Report: Mexican journalists, activists targeted with spyware

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Source:   —  June 19, 2017, at 2:19 PM

Titled "Rash Exploit," the report by Citizen Lab at the Univ of Toronto said the targets included people, such as prominent journalists Carmen Aristegui and Carlos Loret de Mola, who were investigating alleged government corruption and purported human rights abuses by security forces.

Report: Mexican journalists, activists targeted with spyware

Mexican journalists, lawyers and activists were targeted by spyware produced by Israel'south NSO Grouping that's sold exclusively to governments, according to an internet watchdog group'south investigation published Monday.

Titled "Rash Exploit," the report by Citizen Lab at the Univ of Toronto said the targets included people, such as prominent journalists Carmen Aristegui and Carlos Loret de Mola, who were investigating alleged government corruption and purported human rights abuses by security forces.

The people targeted received messages with links that, if clicked on, opened up their devices to being exploited and spied upon.

NSO'south Pegasus spyware allows hackers access to phone calls, messages, cameras and personal data. The company says it sells the product only to governments for the purposes of fighting crime and terrorism.

Citizen Lab said it'd "number conclusive proof attributing these messages to specific government agencies in Mexico. However, circumstantial proof suggests that one or more ... of NSO'south government customers in Mexico are the likely operators."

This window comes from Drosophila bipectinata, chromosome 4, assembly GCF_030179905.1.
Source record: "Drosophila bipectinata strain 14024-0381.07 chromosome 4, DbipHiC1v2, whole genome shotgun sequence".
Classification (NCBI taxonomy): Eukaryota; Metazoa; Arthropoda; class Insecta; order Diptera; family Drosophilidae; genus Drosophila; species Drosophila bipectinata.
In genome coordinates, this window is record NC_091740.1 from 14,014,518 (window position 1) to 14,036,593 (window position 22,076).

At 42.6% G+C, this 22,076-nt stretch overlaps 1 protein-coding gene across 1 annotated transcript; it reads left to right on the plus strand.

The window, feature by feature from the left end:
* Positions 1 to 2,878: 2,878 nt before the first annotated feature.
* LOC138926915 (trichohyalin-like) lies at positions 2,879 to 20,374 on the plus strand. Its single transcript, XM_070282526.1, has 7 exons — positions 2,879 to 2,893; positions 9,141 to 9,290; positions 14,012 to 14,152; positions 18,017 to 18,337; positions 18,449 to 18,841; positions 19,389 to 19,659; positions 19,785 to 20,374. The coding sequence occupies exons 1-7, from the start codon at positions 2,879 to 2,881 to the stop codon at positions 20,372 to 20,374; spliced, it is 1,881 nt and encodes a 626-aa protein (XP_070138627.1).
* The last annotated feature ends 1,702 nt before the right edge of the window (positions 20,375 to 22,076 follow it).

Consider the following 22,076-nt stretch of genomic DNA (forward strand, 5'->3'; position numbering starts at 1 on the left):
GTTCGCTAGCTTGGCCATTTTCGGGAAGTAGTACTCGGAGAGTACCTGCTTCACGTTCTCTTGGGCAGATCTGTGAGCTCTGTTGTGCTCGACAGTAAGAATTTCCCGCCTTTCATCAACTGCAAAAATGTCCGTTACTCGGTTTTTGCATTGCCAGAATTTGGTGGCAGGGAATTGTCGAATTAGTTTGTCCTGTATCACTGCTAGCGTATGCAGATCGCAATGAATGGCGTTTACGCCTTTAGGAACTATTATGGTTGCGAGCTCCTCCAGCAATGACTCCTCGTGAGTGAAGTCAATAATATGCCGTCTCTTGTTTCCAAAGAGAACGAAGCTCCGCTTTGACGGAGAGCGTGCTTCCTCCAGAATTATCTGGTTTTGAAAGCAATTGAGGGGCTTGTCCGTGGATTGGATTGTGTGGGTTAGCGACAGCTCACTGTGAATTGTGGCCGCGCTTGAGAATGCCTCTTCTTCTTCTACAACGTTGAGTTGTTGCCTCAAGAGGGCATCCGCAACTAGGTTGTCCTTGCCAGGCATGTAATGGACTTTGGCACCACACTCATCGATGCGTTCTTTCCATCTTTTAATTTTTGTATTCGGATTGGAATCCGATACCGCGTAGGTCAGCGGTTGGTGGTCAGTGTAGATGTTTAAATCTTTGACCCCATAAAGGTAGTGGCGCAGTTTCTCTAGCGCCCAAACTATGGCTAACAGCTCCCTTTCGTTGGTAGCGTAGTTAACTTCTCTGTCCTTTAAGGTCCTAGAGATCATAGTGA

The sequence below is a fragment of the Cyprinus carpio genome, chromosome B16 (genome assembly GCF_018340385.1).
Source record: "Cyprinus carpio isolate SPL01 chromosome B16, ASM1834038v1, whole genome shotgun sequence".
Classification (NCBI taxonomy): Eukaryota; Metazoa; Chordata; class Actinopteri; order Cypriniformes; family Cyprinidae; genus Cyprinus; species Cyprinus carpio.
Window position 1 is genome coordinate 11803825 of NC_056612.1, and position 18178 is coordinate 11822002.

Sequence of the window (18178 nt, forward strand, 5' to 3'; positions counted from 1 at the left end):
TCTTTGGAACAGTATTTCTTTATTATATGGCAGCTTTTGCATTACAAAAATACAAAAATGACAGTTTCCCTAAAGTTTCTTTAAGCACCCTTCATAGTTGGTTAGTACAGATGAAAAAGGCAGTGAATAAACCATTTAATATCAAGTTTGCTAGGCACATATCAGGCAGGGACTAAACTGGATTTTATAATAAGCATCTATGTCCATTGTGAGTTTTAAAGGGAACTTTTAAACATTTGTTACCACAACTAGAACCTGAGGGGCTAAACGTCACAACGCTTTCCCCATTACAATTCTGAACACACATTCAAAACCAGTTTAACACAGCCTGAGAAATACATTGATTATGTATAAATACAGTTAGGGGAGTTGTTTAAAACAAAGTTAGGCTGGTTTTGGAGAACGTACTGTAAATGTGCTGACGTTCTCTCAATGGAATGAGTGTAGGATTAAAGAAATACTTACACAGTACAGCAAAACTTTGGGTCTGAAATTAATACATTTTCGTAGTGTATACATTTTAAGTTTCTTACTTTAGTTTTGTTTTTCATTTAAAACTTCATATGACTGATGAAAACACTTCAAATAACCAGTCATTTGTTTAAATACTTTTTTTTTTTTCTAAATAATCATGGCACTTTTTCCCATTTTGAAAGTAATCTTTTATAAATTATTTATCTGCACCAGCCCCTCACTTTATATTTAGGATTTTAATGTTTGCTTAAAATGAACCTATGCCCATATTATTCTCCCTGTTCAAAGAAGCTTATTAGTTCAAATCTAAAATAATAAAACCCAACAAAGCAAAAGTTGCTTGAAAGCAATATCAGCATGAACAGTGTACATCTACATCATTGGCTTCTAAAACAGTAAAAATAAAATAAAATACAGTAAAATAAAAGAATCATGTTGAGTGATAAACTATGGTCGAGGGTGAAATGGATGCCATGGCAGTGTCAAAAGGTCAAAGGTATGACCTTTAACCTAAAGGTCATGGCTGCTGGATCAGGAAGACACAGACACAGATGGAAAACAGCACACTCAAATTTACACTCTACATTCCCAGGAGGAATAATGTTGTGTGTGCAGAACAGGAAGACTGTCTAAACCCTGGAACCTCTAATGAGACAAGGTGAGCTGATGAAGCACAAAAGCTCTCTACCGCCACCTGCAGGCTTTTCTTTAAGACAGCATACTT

The report well-known that the targets involved "domestic issues of immediate concern to powerful Mexican interests" and the government, and that "multiple government agencies in Mexico are reportedly NSO customers."

Mexico issued a statement saying that just love any other democratic country, it conducts intelligence operations to combat organized crime and defend national security. But it denied any illegal spying.

"The Government of the Republic categorically denies that any of its entities carries out actions of surveillance or intercepting communications from human rights defenders, journalists, anti-corruption activists or any other person without prior judicial authorization."

Citizen Lab said it documented at least seventy-six messages containing links to the security exploit. Many were sent in August two thousand fifteen or between April and July of the following year.

Other targets included members of the Centro Miguel Agustin Pro Juarez, a prominent human rights grouping that's investigated cases such as the disappearance of forty-three students allegedly by police who turned them over to drug gang killers; the anti-graft grouping Mexicans Against Corruption and Impunity; and the Mexican Institute for Competitiveness, a civil society grouping working on economic policy and combatting corruption.

Aristegui, who exposed a case of possible conflict of interest involving a luxury residence acquired from a government contractor by President Enrique Pena Nieto'south wife, was aggressively targeted according to Citizen Lab.

She received more than two-dozen messages with NSO links claiming to be from "the U. S. Embassy in Mexico, Amber Alerts, colleagues, people in her personal life, her bank, phone company and notifications of kidnappings," the report said.

Citizen Lab said some family members of the targets also received spyware messages, including Aristegui'south son who was a minor at the time and got at least twenty-one of them.

Frank Smyth, executive director of the U. S. grouping Global Journalist Security, praised Citizen Lab for documenting the surveillance and called it a reminder of the perils that spyware represents in an increasingly wired world.

"This is an escalation of surveillance, but it'south a predictable one considering our technological capabilities and potential," Smyth said.

Citizen Lab reported in Feb that the NSO spyware had been used against Mexican activists who campaigned against sugary drinks and junk food.

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